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May 31 2021

Sunjung Kim Out From Gwangju Biennale Foundation

by Chloe Morrissey

* last updated Wednesday, June 23

Portrait of SUNJUNG KIM. Image via Instagram.

On May 27, the city of Gwangju announced that the Gwangju Biennale Foundation president of the last four years, Sunjung Kim, will be replaced after the expiration of her contract at the end of June. The news comes following a labor dispute between Kim and the Gwangju Biennale Labor Union. The Foundation will form a committee to search for a new director to lead South Korea’s most important international art biennale.

On April 26, two weeks before the festival closed, the Gwangju Biennale Labor Union released a statement accusing Kim of labor and verbal abuse and unfair dismissal. According to the statement, the essence of these problems lies in gapjil—a Korean term for the arrogant behavior of a superior—as well as ignorance of labor law in personnel measures, and the privatization of the foundation. The incident is currently under investigation by the city government of Gwangju, and the case is yet to be finalized. The Union also filed complaints to the Anti-Corruption and Civil Rights Commission and the National Human Rights Commission. Kim denies any wrongdoing.

A union official told Jeonnam Ilbo, “Contrary to the international reputation of Gwangju Biennale, the staff has been suffering from the president’s lack of leadership, the lack of principles and transparency in operations, as well as the abandonment of duty and abuse of authority by the head of the HR team.” Before the investigation began, the former chairman of the Union, who was also the leader of the exhibition team, claimed he had been harassed both inside and outside of the Foundation for statements against Kim’s leadership. This led to his resignation on May 1, which was followed by the departure of another union member on May 5. Both were immediately removed from the office on the days of their resignation.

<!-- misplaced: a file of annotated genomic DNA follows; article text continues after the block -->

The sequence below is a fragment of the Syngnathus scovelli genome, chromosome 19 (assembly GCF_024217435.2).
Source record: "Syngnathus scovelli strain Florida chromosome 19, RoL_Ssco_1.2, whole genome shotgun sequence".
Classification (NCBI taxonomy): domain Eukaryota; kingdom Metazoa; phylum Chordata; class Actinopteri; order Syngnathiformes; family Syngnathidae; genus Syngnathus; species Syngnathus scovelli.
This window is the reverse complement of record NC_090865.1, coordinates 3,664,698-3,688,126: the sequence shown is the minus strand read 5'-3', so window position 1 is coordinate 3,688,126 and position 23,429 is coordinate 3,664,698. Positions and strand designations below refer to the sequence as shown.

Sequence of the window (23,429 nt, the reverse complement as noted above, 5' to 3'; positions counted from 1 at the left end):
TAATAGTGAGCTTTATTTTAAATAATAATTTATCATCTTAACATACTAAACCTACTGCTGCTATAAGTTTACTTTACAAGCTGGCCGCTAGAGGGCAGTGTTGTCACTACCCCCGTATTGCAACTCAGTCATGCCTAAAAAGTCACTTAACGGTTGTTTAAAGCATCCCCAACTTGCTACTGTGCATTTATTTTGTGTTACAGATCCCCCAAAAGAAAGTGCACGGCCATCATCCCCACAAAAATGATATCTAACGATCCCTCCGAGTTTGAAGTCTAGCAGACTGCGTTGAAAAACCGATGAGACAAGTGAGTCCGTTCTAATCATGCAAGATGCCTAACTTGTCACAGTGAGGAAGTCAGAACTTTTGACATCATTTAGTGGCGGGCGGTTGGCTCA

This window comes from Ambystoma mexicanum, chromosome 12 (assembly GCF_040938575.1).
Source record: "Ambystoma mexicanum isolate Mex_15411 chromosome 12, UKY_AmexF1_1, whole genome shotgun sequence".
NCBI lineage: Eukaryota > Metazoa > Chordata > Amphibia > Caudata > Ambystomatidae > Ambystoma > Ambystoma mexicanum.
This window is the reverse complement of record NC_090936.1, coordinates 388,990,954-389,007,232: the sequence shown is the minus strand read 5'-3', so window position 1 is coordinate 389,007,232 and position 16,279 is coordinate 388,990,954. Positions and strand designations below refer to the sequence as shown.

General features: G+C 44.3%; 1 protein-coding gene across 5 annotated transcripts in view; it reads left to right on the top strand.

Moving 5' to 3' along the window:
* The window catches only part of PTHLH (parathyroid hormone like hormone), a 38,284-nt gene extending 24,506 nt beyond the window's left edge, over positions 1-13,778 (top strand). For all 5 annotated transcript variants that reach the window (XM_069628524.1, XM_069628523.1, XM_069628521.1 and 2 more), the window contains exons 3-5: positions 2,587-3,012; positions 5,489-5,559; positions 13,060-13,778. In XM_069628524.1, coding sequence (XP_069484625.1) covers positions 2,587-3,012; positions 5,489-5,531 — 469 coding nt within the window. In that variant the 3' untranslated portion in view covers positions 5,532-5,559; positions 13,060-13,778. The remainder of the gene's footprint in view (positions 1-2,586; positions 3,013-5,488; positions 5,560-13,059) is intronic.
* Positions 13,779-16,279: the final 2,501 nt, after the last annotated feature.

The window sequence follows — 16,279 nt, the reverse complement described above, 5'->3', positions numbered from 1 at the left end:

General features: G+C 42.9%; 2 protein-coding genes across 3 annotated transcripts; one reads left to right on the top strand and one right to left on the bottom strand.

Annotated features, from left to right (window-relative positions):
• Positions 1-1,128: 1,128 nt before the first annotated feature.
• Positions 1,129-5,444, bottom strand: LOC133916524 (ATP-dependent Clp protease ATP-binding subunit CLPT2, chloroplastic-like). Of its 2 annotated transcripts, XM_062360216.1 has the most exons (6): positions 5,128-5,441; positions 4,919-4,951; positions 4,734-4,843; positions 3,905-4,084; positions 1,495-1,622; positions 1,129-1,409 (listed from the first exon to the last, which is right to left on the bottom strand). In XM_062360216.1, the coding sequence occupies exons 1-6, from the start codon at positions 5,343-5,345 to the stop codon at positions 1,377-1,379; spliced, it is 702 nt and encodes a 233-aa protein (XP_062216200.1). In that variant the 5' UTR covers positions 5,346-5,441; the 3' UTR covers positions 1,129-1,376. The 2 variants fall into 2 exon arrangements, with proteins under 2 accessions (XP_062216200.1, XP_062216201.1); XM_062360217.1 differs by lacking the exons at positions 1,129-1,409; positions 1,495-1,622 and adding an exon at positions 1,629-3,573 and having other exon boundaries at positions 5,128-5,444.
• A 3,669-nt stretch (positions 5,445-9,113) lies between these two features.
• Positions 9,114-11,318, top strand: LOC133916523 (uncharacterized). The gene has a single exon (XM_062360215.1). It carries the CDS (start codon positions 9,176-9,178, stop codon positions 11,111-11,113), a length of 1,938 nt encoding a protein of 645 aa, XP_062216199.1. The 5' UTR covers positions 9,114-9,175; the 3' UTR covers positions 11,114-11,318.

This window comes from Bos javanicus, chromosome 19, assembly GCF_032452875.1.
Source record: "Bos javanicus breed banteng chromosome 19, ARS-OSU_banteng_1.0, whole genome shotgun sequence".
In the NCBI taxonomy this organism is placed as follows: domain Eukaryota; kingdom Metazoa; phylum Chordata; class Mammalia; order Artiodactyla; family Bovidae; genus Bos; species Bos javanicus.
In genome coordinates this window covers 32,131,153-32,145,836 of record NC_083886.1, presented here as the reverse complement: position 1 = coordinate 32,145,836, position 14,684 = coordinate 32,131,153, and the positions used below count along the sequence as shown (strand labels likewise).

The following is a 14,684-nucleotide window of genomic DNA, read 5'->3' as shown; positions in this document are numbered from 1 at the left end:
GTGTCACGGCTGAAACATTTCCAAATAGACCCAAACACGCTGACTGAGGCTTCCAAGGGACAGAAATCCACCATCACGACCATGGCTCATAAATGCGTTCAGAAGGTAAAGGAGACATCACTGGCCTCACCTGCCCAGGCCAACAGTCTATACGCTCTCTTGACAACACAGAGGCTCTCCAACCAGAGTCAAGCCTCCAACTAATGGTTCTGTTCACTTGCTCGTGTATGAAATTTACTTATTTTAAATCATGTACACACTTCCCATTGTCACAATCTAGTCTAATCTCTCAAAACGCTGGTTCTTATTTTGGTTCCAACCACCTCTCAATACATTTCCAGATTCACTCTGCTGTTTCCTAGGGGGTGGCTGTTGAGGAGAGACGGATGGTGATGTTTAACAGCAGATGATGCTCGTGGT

Kim was appointed as president in 2017 after acting as co-curator for the ninth Gwangju Biennale in 2012, and the commissioner of the Korean Pavilion at the 2005 Venice Biennale. During her tenure, Kim was the chief curator of the 2018 Gwangju Biennale, “Imagined Borders,” before working with international artistic directors Defne Ayas and Natasha Ginwala for the latest edition, “Minds Rising, Spirits Tuning,” which opened in April after being postponed from September 2020 because of the pandemic.

Moving forward, the Gwangju Biennale Foundation plans to assemble a committee to determine the appointment of the Biennale’s next president, through two methods of selection, which could include a direct nomination from the Gwangju mayor and Foundation chairman, Lee Yong-seop, or an external public body. Commenting on the recruitment to the news agency Newsis, the head of Gwangju’s Culture, Sports, and Tourism Office, Kim Joon-young, stated, “The appointment of the next representative will be transparent, fair, and objective.”

*Correction: The headline of this article was updated to reflect that Ms. Kim and the Gwangju Biennale Foundation maintain that she left her position voluntarily at the end of her term.

Chloe Morrissey is an editorial intern at ArtAsiaPacific.

To read more of ArtAsiaPacific’s articles, check out our Digital Library.

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